That ship has probably sailed now: Sammy’s job will be harder but she should still do it, unfortunately with Cllr Compton as a cautionary tale rather than a participant.

Who are the social capitalists?


Regular readers of this blog and interactive cultures will have picked up that I have a preoccupation with social capital. So you won’t be surprised to learn that when I met up with the new intake on the MA Social Media for the first time this year, social capital was the key thing I wanted to discuss with them.

The students had already begun to engage with the topic at A New Currency: Multiplatform storytelling and social capital, and the session gave me a chance to build out from that point to discuss the many definitions of social capital that we can find in academic literature.

We closed with a question which the students have gone off to consider:

Who are the social media capitalists?

If we have such a thing as social capital, is there such a thing as social capitalism? Who would we consider as “social media capitalists”? How useful is social capital to understanding what happens online? Does it change the way we look at online activity?

Dear Microsoft, I fixed your social marketing campaign for you

Last week JJ & I stumbled across the Hamburg leg of the Kinect Tour – a Roadshow to promote the new Xbox motion control games system “Kinect” (formerly Project Natal). We impressed by the tech, but less impressed by Microsoft’s attempt to add social media to the experience.

It actually works


Firstly the bit you probably want to know: it’s a cool toy, and it works really well. We played a Mario Kart style cartoon racer, some weird activity adventure thing and JJ put her Poker Face on to dance to meat wearing mentalist Lady Ga Ga. The system responded well, the avatars mapped to what we were doing pretty instantly… it worked. However, I couldn’t help but feel that everything was a demo still, a proof of concept. The release games are still at the “what does thing do?” stage and nothing we saw or talked about seemed overly immersive. But it is a really, really cool toy.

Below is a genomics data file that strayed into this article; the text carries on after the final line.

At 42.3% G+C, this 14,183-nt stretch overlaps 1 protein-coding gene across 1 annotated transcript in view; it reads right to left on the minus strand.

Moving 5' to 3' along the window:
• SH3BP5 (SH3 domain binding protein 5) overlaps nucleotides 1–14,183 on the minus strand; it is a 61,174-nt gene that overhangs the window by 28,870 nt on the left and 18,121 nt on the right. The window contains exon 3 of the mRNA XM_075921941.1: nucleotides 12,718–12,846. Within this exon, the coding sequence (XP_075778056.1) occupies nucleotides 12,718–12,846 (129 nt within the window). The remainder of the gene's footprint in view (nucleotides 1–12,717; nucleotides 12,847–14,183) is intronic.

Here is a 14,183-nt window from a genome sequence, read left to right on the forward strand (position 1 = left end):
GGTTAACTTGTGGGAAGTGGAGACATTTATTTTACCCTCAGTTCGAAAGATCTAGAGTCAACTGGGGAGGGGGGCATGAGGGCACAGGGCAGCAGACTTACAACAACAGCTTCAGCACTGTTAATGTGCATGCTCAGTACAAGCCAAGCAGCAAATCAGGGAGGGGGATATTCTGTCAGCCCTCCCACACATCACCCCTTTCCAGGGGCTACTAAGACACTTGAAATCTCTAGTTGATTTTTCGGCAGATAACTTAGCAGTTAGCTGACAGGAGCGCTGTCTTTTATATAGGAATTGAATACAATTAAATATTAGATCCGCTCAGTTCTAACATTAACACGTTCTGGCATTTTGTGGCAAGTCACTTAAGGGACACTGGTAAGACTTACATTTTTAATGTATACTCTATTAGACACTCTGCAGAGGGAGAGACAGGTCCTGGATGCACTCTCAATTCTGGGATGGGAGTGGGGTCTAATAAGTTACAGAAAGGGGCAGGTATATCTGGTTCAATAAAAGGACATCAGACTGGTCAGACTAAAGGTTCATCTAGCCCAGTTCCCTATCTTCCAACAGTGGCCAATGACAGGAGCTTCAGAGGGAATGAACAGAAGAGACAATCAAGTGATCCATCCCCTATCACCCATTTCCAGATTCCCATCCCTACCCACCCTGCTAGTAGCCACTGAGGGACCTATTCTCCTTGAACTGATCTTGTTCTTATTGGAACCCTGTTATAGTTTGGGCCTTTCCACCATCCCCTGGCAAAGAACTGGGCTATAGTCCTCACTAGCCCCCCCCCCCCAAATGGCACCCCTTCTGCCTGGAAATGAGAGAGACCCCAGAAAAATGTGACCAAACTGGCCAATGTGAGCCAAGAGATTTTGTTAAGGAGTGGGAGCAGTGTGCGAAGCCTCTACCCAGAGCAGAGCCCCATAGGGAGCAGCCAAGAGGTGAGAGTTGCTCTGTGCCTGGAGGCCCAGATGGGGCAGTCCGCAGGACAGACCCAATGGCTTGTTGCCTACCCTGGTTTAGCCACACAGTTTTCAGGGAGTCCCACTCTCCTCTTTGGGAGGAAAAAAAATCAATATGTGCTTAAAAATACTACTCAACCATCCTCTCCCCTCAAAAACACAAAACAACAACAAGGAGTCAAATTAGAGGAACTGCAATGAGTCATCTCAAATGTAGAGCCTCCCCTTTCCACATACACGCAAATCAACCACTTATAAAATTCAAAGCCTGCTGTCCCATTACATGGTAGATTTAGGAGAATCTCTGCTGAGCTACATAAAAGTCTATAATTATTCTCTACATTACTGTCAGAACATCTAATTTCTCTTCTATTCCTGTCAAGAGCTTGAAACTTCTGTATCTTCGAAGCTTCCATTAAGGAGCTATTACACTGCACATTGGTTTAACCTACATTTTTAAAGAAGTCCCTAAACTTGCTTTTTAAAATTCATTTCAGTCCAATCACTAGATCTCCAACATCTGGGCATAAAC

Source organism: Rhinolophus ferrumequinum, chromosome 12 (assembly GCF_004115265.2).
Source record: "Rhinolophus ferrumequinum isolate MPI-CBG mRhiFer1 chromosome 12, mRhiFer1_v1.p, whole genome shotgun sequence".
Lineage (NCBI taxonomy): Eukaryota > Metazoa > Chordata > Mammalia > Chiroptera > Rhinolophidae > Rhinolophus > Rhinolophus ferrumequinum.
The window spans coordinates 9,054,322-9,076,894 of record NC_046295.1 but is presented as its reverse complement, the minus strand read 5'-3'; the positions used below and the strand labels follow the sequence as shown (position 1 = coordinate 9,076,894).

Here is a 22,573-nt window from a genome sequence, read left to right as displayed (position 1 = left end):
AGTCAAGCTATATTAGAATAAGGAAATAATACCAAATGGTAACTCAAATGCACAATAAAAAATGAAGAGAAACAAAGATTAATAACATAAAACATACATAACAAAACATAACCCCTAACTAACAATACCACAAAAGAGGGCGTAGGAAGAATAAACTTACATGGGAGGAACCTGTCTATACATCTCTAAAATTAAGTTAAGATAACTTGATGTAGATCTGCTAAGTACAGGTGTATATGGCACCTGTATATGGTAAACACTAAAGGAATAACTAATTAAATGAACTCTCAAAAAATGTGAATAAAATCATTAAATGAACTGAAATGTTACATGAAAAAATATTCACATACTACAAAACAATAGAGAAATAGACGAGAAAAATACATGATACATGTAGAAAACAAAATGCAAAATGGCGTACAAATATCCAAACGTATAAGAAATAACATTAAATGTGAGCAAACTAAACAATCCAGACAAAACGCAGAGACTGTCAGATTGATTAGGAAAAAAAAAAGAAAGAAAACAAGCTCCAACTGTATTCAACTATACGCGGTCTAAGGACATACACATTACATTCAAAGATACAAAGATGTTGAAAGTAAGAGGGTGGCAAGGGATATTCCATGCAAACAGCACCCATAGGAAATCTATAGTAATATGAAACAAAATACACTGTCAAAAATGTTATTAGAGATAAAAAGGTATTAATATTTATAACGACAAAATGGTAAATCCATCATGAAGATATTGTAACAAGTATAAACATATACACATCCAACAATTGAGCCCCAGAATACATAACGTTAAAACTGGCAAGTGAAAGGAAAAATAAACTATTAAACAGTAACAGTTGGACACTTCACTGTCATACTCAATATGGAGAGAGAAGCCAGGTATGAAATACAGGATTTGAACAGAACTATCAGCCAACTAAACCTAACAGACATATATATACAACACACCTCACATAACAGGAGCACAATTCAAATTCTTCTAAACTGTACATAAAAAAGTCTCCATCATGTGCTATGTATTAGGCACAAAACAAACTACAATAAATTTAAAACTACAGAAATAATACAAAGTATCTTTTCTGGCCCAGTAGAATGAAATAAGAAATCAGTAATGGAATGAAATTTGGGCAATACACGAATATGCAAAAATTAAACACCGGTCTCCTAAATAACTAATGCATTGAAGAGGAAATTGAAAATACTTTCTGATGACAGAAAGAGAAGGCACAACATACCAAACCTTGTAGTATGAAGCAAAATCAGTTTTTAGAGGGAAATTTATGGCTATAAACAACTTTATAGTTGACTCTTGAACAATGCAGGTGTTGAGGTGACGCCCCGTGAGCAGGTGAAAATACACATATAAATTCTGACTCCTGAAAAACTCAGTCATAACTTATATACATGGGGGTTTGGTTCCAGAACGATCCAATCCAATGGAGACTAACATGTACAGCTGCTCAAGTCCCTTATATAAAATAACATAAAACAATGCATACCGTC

But the marketing is broken 


The second bit, and the bit that really got to me was that Microsoft dropped the ball on the marketing. All that expense, travelling the world in a special trailer made up like someone’s living room, and right at the end they fluffed it. Here’s why:

LinkedIn has a language problem that is actually meaningless. So get over it.

Folk I know, particularly I’m thinking here of folk best described as “social media types”, are a bit sniffy about LinkedIn (direct link to my profile).

I wonder if it’s stuff like this that puts them off? The capture below is a box I get when adding someone to my network on Linkedin. Before I can add someone to my contacts list, I need to tell Linkedin about how I know them, and this quickly breaks down the process because of the way language is imposed on the activity:

In this example “Kelly” can only be a “colleague”, “classmate”, someone I’ve “done business” with, a “friend” or “other” (if you select “I don’t know Kelly”, Linkedin will tick you off as the network is supposed to be about real relationships*, and not a way of meeting new people).

Do relationships work like that? Not really, people slip between categories (how about a friend who you went to Uni with and now work with? Where do they go? What box do they go into?). For many folk, these categories don’t even make sense because our world doesn’t consist of “doing business”. In my case the people I want to keep in touch with are academics, media professionals, and past, present or future students; my contacts don’t fit well in these boxes. So students become “colleagues” (which is kind of nice, as I prefer to teach in a collaborative rather than an authoritarian mode), and folk I’ve met at conferences are probably people I’ve “done business with”.

My hypothetical “social media types” are used to having more control over their data than this. They’re used to tagging objects in ways that make sense to them, and using multiple tags so that they can retrieve the right data at the right time. LinkedIn doesn’t allow this. It presents itself as  a “social” tool but speaks a language that seems asocial to those who really care about what social media is and does, and how it works.

So does that mean Linkedin isn’t for them?